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Mr. Hogg: Does my hon. Friend agree that one of the defects of the process that we are discussing is that the House is being asked to approve, in one of its Committees, the Financial Statement and Budget Report and other reports with no capacity to amend those documents? Surely he will agree that there will be various opinions on the accuracy of the documents that will be remitted to the Commission. If the process is to have any validity at all, the Committee should be able to amend the documents when it considers them.

Mr. Howarth: My right hon. and learned Friend is entirely right. As I said, the documents are off the shelf, not tailor made. I am not sure that I criticise the Government for not producing only tailor-made documents, as the use of other types of document may save public money. Such documents may be quite sufficient for the European Commission officials responsible for assessing whether the United Kingdom has complied with article 103(3) of the European Community treaty to make their judgment. In future, however, there may be a requirement to debate the matter in very much greater depth. I do not know how accurate the information is, and I certainly do not know how accurate the forecasts on which the Government are relying will be.

We are debating a serious matter that relates very much to a substantial and serious power that the European Commission has over our economic activity. As right hon. and hon. Members might like to ensure the accuracy and comprehensiveness of the bits of the off-the-shelf documents that are to be filleted out and forwarded by the Government to Brussels, I think that the appropriate place for the documents to be considered is not in Committee, but on the Floor of the House.

Mr. Bercow: My hon. Friend has rightly dwelt on the minimal time available for consideration by the House of these important matters. Does he agree that it would be useful to know the premise--other than reference to the precedent of delegated legislation--upon which the allocation of 90 minutes is based? Are Ministers assuming that 10 hon. Members will wish to speak? Do they

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suppose that 20 or 30 hon. Members will wish to speak? What does my hon. Friend think the Government's response would be if substantially more hon. Members wished to speak?

Mr. Deputy Speaker: Order. I do not wish the hon. Gentleman to go down that track. The time has been established.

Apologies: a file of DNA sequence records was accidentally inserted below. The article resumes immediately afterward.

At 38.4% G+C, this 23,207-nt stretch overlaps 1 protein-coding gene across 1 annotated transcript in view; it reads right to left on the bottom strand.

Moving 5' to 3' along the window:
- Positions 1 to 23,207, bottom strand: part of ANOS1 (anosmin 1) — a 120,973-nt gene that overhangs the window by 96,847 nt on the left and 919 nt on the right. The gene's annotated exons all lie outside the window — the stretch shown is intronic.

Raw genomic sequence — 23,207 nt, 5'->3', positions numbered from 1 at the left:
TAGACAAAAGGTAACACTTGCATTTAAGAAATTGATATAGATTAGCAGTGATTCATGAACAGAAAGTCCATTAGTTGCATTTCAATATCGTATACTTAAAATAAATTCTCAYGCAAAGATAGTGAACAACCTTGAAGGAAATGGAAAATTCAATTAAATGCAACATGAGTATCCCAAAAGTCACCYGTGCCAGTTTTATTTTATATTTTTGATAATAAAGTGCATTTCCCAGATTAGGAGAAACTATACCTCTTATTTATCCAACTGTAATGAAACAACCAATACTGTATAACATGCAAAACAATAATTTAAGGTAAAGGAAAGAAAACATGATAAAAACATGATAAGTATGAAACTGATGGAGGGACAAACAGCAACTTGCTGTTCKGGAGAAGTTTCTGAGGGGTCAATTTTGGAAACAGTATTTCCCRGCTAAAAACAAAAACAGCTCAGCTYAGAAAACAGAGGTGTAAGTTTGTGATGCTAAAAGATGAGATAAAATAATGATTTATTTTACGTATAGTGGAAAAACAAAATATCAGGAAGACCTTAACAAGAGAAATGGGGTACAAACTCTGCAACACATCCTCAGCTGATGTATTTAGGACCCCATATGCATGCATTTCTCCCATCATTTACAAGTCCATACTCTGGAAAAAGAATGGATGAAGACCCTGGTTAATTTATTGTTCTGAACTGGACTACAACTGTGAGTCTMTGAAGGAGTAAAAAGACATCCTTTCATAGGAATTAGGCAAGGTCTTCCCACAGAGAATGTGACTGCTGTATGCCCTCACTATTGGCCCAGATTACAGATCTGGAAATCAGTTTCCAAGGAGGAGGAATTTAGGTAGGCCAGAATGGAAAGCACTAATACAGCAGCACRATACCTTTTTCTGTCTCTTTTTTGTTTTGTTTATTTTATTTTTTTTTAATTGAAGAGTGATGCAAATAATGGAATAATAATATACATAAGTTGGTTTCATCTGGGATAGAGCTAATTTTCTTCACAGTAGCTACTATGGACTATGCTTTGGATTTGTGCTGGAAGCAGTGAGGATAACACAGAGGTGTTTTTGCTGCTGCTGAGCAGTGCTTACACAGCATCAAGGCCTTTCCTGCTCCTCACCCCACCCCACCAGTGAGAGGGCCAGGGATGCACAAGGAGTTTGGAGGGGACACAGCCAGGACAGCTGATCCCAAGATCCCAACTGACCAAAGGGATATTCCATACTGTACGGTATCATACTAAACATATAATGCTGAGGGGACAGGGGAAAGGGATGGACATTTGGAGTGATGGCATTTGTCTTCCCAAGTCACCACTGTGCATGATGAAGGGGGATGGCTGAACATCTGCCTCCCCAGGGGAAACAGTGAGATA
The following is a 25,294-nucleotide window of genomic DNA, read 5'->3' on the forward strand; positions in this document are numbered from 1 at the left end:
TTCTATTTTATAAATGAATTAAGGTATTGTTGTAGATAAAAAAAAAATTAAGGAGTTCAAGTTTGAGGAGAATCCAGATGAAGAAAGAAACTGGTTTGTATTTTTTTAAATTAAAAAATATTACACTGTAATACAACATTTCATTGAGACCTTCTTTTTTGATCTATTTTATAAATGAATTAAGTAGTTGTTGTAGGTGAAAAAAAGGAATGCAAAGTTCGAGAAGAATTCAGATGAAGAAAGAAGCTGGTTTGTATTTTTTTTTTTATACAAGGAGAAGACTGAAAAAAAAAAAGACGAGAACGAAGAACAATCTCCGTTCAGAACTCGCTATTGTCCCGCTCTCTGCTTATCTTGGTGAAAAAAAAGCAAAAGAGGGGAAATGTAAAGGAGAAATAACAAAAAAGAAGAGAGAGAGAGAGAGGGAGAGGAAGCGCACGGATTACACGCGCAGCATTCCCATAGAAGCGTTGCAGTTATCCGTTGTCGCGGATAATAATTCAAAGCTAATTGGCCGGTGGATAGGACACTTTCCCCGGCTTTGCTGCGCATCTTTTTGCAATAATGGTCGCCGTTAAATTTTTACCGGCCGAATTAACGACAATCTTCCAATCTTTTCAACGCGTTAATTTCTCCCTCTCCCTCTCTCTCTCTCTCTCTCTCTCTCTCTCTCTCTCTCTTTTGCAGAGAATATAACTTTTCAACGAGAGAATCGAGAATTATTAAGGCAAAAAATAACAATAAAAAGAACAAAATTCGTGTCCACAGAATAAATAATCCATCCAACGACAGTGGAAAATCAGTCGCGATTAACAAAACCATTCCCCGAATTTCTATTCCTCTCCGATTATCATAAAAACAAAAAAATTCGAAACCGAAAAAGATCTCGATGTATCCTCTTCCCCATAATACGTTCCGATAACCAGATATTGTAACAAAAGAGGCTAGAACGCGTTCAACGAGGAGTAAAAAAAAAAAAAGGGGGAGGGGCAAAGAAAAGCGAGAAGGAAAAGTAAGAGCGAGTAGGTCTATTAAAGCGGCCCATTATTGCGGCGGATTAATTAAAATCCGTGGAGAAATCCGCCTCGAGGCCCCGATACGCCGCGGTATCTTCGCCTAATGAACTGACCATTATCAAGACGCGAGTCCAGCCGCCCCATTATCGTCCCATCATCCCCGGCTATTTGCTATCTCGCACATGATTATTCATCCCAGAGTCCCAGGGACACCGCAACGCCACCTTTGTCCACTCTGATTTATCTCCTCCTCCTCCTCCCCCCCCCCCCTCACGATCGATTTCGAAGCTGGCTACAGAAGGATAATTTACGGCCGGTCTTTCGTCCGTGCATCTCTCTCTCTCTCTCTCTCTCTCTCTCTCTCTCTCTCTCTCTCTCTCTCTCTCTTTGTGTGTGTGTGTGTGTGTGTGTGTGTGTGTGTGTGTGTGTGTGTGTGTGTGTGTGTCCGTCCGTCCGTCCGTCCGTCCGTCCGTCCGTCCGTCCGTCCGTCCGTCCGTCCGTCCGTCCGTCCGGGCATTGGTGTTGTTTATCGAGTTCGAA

Mr. Howarth: I am most grateful to you, as ever, Mr. Deputy Speaker, for that guidance. As I understand it, most delegated legislation Committees run for 90 minutes.

By what process of consultation was this decided? Was it through the usual channels?

Mr. Tipping: I can help to put the hon. Gentleman out of his misery. The time of 90 minutes for such debates comes under the Standing Orders of the House. It has always been 90 minutes, right back to 1993, whether the debates have been on the Floor of the House or in Committee.

Mr. Howarth: I am grateful to the Minister for that guidance. He is saying that, according to precedent, if the debate were taken on the Floor of the House, 90 minutes would be allocated for it. However, he did not tell us what happened before 1997.

Mr. Tipping rose--

Mr. Hogg: Will my hon. Friend give way?

Mr. Howarth: May I allow the Minister to explain first?

Mr. Tipping: Such debates have always been 90 minutes. They were 90 minutes under the Government that the hon. Gentleman supported.

Mr. Howarth: Again, I am grateful to the Minister.

This is an extremely important issue. If, in the future, the United Kingdom is in danger of being fined by the European Commission for failing to limit a budget deficit to a certain size, and if the economy turns sour and the Conservatives are returned to sort out the mess--perhaps by May--I would not like it said that precedents were created for 90 minutes to be the length of time available in which to discuss these matters.

Mr. Hogg: Is the essential question not about time but about where the matter is to be debated? Perhaps my hon. Friend should be asking not whether there was a discussion between the usual channels about the time of the debate, but whether there was a discussion on where it would take place--on the Floor of the House or in Committee.

Mr. Howarth: My right hon. and learned Friend is entirely right. I was trying to ask the Minister whether there had been a discussion with the usual channels or whether a Committee of the House had decided that that would be the appropriate procedure. Perhaps he can tell us that in his winding-up speech.

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11.7 pm